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   Table of Contents - Current issue
January-June 2018
Volume 8 | Issue 1
Page Nos. 1-54

Online since Tuesday, July 3, 2018

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A Lady Dentist's prospective after graduation p. 1
S Karthika Nagarajan
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Impact of one-to-one mentoring sessions on student and staff evaluation of preclinical complete denture teeth setup exercise p. 3
Leoney Andonissamy, Suma Karthikeyan, Seyed Asharaf Ali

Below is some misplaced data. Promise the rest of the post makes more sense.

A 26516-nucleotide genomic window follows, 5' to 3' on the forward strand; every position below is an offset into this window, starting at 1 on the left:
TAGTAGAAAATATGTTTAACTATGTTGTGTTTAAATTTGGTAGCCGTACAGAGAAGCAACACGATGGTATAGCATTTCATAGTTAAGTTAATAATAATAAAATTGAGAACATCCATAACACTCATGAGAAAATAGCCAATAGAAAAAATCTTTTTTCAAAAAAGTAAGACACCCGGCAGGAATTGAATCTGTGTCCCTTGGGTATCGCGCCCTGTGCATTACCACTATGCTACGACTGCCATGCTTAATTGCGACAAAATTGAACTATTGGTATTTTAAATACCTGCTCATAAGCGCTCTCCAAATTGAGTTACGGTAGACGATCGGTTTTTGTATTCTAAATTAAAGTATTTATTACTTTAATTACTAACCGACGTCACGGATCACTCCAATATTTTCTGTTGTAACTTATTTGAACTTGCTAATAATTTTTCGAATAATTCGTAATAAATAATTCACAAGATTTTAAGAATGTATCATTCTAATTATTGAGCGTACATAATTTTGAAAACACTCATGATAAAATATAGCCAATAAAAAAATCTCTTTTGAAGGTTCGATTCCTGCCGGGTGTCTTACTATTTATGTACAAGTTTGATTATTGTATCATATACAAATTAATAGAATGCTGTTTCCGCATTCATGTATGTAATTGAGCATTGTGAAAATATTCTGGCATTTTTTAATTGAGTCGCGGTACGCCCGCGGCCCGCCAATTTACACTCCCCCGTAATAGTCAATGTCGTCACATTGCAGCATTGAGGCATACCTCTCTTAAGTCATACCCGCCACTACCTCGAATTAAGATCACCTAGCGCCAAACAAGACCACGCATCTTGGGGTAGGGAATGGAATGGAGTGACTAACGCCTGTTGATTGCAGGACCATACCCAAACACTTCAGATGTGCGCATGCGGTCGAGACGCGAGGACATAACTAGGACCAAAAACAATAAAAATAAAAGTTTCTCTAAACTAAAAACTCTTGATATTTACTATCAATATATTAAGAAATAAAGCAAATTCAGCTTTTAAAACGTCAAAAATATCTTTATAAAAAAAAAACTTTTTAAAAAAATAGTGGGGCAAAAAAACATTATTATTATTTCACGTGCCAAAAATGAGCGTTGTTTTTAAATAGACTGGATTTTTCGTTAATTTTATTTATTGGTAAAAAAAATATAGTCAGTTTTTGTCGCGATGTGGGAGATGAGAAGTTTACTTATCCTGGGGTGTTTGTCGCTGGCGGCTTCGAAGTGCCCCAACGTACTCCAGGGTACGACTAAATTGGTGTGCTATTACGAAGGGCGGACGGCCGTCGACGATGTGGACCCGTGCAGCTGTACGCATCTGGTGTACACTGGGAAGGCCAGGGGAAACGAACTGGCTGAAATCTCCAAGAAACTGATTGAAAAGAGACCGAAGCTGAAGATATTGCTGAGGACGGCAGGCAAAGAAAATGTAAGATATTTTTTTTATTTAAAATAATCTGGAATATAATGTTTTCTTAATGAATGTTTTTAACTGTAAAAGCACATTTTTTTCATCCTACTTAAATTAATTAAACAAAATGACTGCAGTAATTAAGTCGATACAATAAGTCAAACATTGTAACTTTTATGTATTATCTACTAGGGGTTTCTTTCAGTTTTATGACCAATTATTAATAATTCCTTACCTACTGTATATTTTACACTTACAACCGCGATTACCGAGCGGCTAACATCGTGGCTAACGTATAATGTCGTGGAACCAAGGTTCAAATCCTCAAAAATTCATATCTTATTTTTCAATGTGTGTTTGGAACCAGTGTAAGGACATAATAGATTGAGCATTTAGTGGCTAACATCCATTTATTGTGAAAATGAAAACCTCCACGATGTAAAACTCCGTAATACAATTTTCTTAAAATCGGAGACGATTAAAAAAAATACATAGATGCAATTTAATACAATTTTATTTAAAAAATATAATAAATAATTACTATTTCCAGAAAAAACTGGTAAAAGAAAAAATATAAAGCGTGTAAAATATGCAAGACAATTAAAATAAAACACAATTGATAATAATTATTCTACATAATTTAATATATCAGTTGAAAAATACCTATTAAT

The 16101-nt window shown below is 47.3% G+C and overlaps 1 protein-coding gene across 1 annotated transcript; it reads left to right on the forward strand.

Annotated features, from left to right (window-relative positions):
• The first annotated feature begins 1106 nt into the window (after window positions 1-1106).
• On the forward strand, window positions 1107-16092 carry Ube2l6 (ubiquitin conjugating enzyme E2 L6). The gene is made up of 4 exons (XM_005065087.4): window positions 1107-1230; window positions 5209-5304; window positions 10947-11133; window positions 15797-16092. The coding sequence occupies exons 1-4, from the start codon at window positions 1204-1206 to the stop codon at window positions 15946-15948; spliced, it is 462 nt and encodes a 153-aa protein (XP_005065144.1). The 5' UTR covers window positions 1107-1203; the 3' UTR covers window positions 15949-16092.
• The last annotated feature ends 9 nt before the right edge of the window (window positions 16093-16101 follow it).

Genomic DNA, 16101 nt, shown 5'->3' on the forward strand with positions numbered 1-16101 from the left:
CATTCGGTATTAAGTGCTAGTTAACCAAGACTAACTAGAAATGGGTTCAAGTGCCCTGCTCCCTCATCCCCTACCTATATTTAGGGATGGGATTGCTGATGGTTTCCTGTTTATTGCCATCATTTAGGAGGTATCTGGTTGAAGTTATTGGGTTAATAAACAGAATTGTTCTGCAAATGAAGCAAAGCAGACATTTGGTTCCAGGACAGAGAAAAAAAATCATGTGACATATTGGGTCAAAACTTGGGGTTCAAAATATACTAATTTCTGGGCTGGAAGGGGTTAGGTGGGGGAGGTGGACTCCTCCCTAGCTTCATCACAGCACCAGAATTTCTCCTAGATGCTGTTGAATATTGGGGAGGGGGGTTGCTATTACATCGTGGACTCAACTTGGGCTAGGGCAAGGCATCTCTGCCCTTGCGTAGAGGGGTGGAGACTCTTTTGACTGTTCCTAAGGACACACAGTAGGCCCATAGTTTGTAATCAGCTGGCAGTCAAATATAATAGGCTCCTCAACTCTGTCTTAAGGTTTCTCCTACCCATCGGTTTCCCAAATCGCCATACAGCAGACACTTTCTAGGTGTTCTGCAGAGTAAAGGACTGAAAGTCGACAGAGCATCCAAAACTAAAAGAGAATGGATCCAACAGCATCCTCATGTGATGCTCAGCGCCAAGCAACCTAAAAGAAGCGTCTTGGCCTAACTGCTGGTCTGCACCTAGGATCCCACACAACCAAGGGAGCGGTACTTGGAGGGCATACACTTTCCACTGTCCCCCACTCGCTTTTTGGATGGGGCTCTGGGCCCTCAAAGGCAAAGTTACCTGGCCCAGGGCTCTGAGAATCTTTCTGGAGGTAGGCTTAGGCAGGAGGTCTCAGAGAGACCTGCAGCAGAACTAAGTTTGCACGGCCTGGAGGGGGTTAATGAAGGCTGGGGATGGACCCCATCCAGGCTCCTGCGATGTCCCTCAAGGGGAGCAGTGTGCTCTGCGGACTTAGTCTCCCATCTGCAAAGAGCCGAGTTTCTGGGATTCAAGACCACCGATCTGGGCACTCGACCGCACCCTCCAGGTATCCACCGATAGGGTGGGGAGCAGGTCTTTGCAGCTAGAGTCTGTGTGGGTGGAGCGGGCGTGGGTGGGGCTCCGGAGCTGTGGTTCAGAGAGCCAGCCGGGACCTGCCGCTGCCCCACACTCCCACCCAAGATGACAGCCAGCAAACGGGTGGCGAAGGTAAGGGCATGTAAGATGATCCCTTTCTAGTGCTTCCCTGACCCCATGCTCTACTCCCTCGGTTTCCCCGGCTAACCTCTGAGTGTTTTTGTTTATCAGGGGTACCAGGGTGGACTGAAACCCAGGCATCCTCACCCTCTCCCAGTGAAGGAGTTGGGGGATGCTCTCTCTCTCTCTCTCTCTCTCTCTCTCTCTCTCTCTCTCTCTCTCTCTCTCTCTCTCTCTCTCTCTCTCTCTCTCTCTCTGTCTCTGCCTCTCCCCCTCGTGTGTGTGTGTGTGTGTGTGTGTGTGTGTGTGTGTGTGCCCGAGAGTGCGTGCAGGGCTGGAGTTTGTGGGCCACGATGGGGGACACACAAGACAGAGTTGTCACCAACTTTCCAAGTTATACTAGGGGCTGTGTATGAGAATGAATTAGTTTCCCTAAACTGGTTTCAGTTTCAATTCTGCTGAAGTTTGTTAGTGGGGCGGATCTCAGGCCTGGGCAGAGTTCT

Introduction: The undergraduate dental curriculum in most of the Indian dental schools comprises of the initial preparatory phase of preclinical exercises followed by clinical exercises. In the preclinical phase, setting of artificial teeth and their evaluation by staff members is an essential part of prosthodontic dental curriculum. The method of evaluation has always been one dimensional and subject to variation. Objective: The primary objective of the study is the importance of one-to-one mentoring of staff with students on their performance in preclinical complete denture setup. The other objectives of the study include the evaluation of the importance of self-evaluation of students on their overall performance as well as agreement level between students and staff evaluation. Subjects and Methods: Twenty-six male and female 2nd year preclinical students were chosen for the study. Pre- and posttests were administered to the students, and evaluation of their practical exercises was done by means of a structured evaluation form. Descriptive statistics, t-test, and Z–test were done. Results: In comparison between pre- and posttest student evaluation, only cast and record bases fabrication and arch form establishment steps showed improvement, which was statistically significant (P = 0.006 and P= 0.051, respectively). In comparison between pre- and posttest staff evaluation, relationship with the occlusal plane and occlusal relationship of posterior teeth to ridge showed improvement, which was statistically significant (P = 0.015 and P = 0.001, respectively). Conclusion: The agreement levels of staff and student pre- and posttest evaluation were very good, but the present study only elucidates only minor improvements in tooth-setting exercise both at student and staff pre- and posttest evaluations. The tooth-setting criteria which showed improvements were record bases fabrication, arch form establishment, relationship with the occlusal plane, and occlusal relationship of posterior teeth to ridge.